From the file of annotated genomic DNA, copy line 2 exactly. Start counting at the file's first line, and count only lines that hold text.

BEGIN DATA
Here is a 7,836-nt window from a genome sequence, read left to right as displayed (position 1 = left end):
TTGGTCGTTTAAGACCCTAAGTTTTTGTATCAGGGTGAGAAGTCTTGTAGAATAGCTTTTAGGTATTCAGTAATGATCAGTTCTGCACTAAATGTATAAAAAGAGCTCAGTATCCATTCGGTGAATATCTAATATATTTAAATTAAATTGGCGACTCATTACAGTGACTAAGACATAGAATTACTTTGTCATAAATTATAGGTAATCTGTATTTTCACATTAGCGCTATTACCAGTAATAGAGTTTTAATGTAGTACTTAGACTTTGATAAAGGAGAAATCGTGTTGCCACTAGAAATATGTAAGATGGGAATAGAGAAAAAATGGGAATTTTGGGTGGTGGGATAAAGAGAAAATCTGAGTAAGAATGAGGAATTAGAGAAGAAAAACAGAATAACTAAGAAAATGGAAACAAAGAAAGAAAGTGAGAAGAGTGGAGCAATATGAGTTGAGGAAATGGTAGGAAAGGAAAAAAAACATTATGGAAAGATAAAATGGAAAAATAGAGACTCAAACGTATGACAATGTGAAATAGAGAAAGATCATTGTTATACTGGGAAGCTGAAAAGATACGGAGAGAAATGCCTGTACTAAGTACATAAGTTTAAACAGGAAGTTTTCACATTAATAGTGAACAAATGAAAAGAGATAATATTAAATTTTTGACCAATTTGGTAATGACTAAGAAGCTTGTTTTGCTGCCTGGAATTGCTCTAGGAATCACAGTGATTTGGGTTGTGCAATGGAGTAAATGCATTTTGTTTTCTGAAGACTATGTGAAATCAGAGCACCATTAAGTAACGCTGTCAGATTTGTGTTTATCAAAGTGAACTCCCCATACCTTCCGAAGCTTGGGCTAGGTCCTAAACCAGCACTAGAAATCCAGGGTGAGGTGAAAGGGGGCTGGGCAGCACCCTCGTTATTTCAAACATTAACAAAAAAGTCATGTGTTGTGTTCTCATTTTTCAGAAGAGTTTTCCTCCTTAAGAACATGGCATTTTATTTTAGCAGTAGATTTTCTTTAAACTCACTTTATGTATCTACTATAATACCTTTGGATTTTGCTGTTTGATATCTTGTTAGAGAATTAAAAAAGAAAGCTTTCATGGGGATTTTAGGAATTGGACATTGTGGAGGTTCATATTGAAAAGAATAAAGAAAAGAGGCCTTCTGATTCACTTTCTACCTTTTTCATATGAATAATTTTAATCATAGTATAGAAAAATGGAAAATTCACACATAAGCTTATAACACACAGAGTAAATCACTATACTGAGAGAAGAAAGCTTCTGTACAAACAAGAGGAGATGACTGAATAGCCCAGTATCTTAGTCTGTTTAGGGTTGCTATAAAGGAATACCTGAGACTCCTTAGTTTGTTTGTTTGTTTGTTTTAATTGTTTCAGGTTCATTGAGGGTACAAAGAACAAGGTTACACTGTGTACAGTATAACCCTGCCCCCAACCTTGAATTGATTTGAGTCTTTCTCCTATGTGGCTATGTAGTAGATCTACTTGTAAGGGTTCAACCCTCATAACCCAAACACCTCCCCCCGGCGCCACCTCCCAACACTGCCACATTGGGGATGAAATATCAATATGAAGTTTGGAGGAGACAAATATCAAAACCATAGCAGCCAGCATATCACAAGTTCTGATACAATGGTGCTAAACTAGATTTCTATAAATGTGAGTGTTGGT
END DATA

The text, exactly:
TTGGTCGTTTAAGACCCTAAGTTTTTGTATCAGGGTGAGAAGTCTTGTAGAATAGCTTTTAGGTATTCAGTAATGATCAGTTCTGCACTAAATGTATAAAAAGAGCTCAGTATCCATTCGGTGAATATCTAATATATTTAAATTAAATTGGCGACTCATTACAGTGACTAAGACATAGAATTACTTTGTCATAAATTATAGGTAATCTGTATTTTCACATTAGCGCTATTACCAGTAATAGAGTTTTAATGTAGTACTTAGACTTTGATAAAGGAGAAATCGTGTTGCCACTAGAAATATGTAAGATGGGAATAGAGAAAAAATGGGAATTTTGGGTGGTGGGATAAAGAGAAAATCTGAGTAAGAATGAGGAATTAGAGAAGAAAAACAGAATAACTAAGAAAATGGAAACAAAGAAAGAAAGTGAGAAGAGTGGAGCAATATGAGTTGAGGAAATGGTAGGAAAGGAAAAAAAACATTATGGAAAGATAAAATGGAAAAATAGAGACTCAAACGTATGACAATGTGAAATAGAGAAAGATCATTGTTATACTGGGAAGCTGAAAAGATACGGAGAGAAATGCCTGTACTAAGTACATAAGTTTAAACAGGAAGTTTTCACATTAATAGTGAACAAATGAAAAGAGATAATATTAAATTTTTGACCAATTTGGTAATGACTAAGAAGCTTGTTTTGCTGCCTGGAATTGCTCTAGGAATCACAGTGATTTGGGTTGTGCAATGGAGTAAATGCATTTTGTTTTCTGAAGACTATGTGAAATCAGAGCACCATTAAGTAACGCTGTCAGATTTGTGTTTATCAAAGTGAACTCCCCATACCTTCCGAAGCTTGGGCTAGGTCCTAAACCAGCACTAGAAATCCAGGGTGAGGTGAAAGGGGGCTGGGCAGCACCCTCGTTATTTCAAACATTAACAAAAAAGTCATGTGTTGTGTTCTCATTTTTCAGAAGAGTTTTCCTCCTTAAGAACATGGCATTTTATTTTAGCAGTAGATTTTCTTTAAACTCACTTTATGTATCTACTATAATACCTTTGGATTTTGCTGTTTGATATCTTGTTAGAGAATTAAAAAAGAAAGCTTTCATGGGGATTTTAGGAATTGGACATTGTGGAGGTTCATATTGAAAAGAATAAAGAAAAGAGGCCTTCTGATTCACTTTCTACCTTTTTCATATGAATAATTTTAATCATAGTATAGAAAAATGGAAAATTCACACATAAGCTTATAACACACAGAGTAAATCACTATACTGAGAGAAGAAAGCTTCTGTACAAACAAGAGGAGATGACTGAATAGCCCAGTATCTTAGTCTGTTTAGGGTTGCTATAAAGGAATACCTGAGACTCCTTAGTTTGTTTGTTTGTTTGTTTTAATTGTTTCAGGTTCATTGAGGGTACAAAGAACAAGGTTACACTGTGTACAGTATAACCCTGCCCCCAACCTTGAATTGATTTGAGTCTTTCTCCTATGTGGCTATGTAGTAGATCTACTTGTAAGGGTTCAACCCTCATAACCCAAACACCTCCCCCCGGCGCCACCTCCCAACACTGCCACATTGGGGATGAAATATCAATATGAAGTTTGGAGGAGACAAATATCAAAACCATAGCAGCCAGCATATCACAAGTTCTGATACAATGGTGCTAAACTAGATTTCTATAAATGTGAGTGTTGGT